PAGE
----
I’m a great believer in animal training. The animals that we live with should have manners so that they are safe and a pleasure to be around. My goats know the word “off,” which tells them that I won’t come into their stall unless all four feet are on the ground and they back up from the door. Lily sits while her dinner is put in her bowl. I even trained my chickens to pose for the camera so that the tableaus for Tillie Lays an Egg could be photographed. One of my best friends has trained everything from dolphins to alligators and I’ve learned much from her. And yet, Lily and the hens can not be let out together. I’m realistic about what I can do and what will stick in Lily’s brain.
Some dogs are absolutely fine with chickens.
When I first got chickens, I had a dog named Nimbus, who was likely an Aussiej/Husky mix. She was a good hunter. But she also had impulse control and was a joy to train. It was easy to teach her not to chase the chickens. I did this by rewarding her for being still and calm around the hens. I never was, however, able to get her to not eat the poop.
Lily spent the first half-year of her life running wild on a southern farm, where I think that much of her diet consisted of hunting rabbits and such. She is mostly rat terrier and is reactive to movement. I’ve trained her not to charge and bark at the chickens. But, if there’s a sudden movement, a switch in her brain flips and she takes off after it. A squawking, running hen is sensory overload for Lily. With hours and hours of training I could possibly overcome her natural tendencies. I don’t have those hours. And it would never be 100%. So, I rely on fences to keep the chickens safe.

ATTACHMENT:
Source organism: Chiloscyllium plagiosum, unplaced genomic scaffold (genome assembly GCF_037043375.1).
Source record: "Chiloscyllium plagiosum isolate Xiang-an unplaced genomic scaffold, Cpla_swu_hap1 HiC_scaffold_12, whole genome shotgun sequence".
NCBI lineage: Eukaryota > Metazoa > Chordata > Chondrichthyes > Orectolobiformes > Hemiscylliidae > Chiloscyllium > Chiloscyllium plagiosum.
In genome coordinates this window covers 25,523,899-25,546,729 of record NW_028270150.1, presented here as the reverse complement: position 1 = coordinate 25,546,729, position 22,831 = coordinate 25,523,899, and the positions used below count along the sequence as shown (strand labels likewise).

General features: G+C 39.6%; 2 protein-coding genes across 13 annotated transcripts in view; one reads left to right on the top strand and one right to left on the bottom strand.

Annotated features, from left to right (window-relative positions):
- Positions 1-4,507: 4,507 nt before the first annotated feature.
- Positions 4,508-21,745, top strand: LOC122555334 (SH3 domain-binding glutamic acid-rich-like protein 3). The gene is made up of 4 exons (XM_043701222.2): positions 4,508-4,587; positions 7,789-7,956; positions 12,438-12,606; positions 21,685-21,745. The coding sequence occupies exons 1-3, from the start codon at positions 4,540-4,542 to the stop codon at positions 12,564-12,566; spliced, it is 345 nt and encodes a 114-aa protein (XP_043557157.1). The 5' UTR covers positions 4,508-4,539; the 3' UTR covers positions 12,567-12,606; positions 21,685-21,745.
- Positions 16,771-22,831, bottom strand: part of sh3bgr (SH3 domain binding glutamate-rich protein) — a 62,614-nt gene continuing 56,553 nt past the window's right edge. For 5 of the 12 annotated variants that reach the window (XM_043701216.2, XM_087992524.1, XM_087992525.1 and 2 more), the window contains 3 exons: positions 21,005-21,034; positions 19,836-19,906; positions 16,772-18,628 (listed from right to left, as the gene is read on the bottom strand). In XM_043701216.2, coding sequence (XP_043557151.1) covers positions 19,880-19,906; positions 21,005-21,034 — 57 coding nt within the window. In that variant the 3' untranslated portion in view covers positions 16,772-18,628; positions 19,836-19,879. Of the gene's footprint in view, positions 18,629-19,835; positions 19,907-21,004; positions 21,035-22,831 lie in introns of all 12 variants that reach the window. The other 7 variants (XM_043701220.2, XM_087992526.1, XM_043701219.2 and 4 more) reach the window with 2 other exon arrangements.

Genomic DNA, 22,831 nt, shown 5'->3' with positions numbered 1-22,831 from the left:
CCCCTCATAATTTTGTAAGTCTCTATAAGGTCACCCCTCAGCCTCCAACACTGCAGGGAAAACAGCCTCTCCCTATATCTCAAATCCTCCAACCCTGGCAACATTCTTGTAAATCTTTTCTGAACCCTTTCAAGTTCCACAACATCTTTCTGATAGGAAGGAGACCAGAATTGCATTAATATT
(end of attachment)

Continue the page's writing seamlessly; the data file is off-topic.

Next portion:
I’m often asked whether a dog will get along with chickens. Yours might. Or not. Don’t assume that all will be well. Put in the time to train the dog to lie down calmly while the hens are near. Teach your dog to come away from the hens when called. Don’t teach through fear and punishment (with water sprays and leash jerks) as that only serves to teach the dog that chickens are something to get angry over. And always assume that a friend’s dog, or your neighbor’s, or the stray wandering through your yard, will be chicken killers.
I’m currently introducing Lily to Phoebe, the new bunny. Lily still hunts and kills wild rabbits. She took one whiff and look at Phoebe in the pen and went into coursing mode. I asked for a down.
Every time Phoebe ran past, I rewarded LIly for calmly watching. This is what I did to train Lily to accept Candy. Candy discovered that she was quite safe in her pen, and would tease Lily, running the fence line, challenging Lily to chase her. Poor Lily. Those rabbits make it hard for Lily to be a Good Dog. We’ll have to wait to see if Phoebe has the same sense of bunny humor.